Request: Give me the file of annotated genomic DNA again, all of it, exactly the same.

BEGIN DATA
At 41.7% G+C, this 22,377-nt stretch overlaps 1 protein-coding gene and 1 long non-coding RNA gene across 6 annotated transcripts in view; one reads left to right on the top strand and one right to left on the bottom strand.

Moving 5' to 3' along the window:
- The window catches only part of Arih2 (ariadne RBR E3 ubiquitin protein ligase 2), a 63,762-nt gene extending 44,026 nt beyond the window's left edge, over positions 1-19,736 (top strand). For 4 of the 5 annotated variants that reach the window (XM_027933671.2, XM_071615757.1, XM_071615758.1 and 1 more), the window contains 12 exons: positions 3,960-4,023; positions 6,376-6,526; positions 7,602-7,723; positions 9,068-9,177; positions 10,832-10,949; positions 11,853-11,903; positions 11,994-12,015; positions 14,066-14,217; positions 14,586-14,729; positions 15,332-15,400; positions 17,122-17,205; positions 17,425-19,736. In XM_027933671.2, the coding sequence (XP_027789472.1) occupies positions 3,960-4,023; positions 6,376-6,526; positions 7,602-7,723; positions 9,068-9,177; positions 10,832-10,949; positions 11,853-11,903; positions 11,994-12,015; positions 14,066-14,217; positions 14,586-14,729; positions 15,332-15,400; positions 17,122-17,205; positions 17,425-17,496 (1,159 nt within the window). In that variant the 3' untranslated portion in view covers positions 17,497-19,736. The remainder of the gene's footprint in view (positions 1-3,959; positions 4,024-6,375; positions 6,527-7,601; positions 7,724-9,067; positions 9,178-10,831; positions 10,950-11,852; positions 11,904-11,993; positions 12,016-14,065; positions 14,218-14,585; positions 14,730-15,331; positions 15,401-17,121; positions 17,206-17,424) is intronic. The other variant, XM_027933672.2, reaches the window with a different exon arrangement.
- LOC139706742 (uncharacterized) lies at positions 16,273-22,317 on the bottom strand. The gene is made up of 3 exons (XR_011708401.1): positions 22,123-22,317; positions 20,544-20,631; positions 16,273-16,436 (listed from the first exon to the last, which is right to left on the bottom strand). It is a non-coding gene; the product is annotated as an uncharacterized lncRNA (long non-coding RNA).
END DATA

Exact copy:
At 41.7% G+C, this 22,377-nt stretch overlaps 1 protein-coding gene and 1 long non-coding RNA gene across 6 annotated transcripts in view; one reads left to right on the top strand and one right to left on the bottom strand.

Moving 5' to 3' along the window:
- The window catches only part of Arih2 (ariadne RBR E3 ubiquitin protein ligase 2), a 63,762-nt gene extending 44,026 nt beyond the window's left edge, over positions 1-19,736 (top strand). For 4 of the 5 annotated variants that reach the window (XM_027933671.2, XM_071615757.1, XM_071615758.1 and 1 more), the window contains 12 exons: positions 3,960-4,023; positions 6,376-6,526; positions 7,602-7,723; positions 9,068-9,177; positions 10,832-10,949; positions 11,853-11,903; positions 11,994-12,015; positions 14,066-14,217; positions 14,586-14,729; positions 15,332-15,400; positions 17,122-17,205; positions 17,425-19,736. In XM_027933671.2, the coding sequence (XP_027789472.1) occupies positions 3,960-4,023; positions 6,376-6,526; positions 7,602-7,723; positions 9,068-9,177; positions 10,832-10,949; positions 11,853-11,903; positions 11,994-12,015; positions 14,066-14,217; positions 14,586-14,729; positions 15,332-15,400; positions 17,122-17,205; positions 17,425-17,496 (1,159 nt within the window). In that variant the 3' untranslated portion in view covers positions 17,497-19,736. The remainder of the gene's footprint in view (positions 1-3,959; positions 4,024-6,375; positions 6,527-7,601; positions 7,724-9,067; positions 9,178-10,831; positions 10,950-11,852; positions 11,904-11,993; positions 12,016-14,065; positions 14,218-14,585; positions 14,730-15,331; positions 15,401-17,121; positions 17,206-17,424) is intronic. The other variant, XM_027933672.2, reaches the window with a different exon arrangement.
- LOC139706742 (uncharacterized) lies at positions 16,273-22,317 on the bottom strand. The gene is made up of 3 exons (XR_011708401.1): positions 22,123-22,317; positions 20,544-20,631; positions 16,273-16,436 (listed from the first exon to the last, which is right to left on the bottom strand). It is a non-coding gene; the product is annotated as an uncharacterized lncRNA (long non-coding RNA).